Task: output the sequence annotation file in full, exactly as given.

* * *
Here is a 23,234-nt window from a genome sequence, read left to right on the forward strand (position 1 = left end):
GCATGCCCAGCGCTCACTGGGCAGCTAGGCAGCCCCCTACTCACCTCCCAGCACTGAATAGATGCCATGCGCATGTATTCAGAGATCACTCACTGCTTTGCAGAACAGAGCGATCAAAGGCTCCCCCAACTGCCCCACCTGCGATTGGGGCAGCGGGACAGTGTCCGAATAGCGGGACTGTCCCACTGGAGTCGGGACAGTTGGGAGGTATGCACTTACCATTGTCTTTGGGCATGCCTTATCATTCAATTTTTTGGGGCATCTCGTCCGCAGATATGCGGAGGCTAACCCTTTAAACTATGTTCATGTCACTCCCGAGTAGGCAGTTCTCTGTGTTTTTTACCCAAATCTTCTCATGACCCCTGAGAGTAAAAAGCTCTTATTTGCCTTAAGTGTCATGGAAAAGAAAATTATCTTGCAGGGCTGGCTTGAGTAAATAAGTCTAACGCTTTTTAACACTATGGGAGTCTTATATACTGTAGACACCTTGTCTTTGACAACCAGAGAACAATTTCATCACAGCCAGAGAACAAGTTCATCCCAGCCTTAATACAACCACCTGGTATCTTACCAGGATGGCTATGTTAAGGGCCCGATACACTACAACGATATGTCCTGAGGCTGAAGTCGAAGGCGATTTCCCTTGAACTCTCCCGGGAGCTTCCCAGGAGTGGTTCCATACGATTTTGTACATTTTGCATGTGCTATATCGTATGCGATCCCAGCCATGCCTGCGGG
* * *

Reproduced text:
Here is a 23,234-nt window from a genome sequence, read left to right on the forward strand (position 1 = left end):
GCATGCCCAGCGCTCACTGGGCAGCTAGGCAGCCCCCTACTCACCTCCCAGCACTGAATAGATGCCATGCGCATGTATTCAGAGATCACTCACTGCTTTGCAGAACAGAGCGATCAAAGGCTCCCCCAACTGCCCCACCTGCGATTGGGGCAGCGGGACAGTGTCCGAATAGCGGGACTGTCCCACTGGAGTCGGGACAGTTGGGAGGTATGCACTTACCATTGTCTTTGGGCATGCCTTATCATTCAATTTTTTGGGGCATCTCGTCCGCAGATATGCGGAGGCTAACCCTTTAAACTATGTTCATGTCACTCCCGAGTAGGCAGTTCTCTGTGTTTTTTACCCAAATCTTCTCATGACCCCTGAGAGTAAAAAGCTCTTATTTGCCTTAAGTGTCATGGAAAAGAAAATTATCTTGCAGGGCTGGCTTGAGTAAATAAGTCTAACGCTTTTTAACACTATGGGAGTCTTATATACTGTAGACACCTTGTCTTTGACAACCAGAGAACAATTTCATCACAGCCAGAGAACAAGTTCATCCCAGCCTTAATACAACCACCTGGTATCTTACCAGGATGGCTATGTTAAGGGCCCGATACACTACAACGATATGTCCTGAGGCTGAAGTCGAAGGCGATTTCCCTTGAACTCTCCCGGGAGCTTCCCAGGAGTGGTTCCATACGATTTTGTACATTTTGCATGTGCTATATCGTATGCGATCCCAGCCATGCCTGCGGG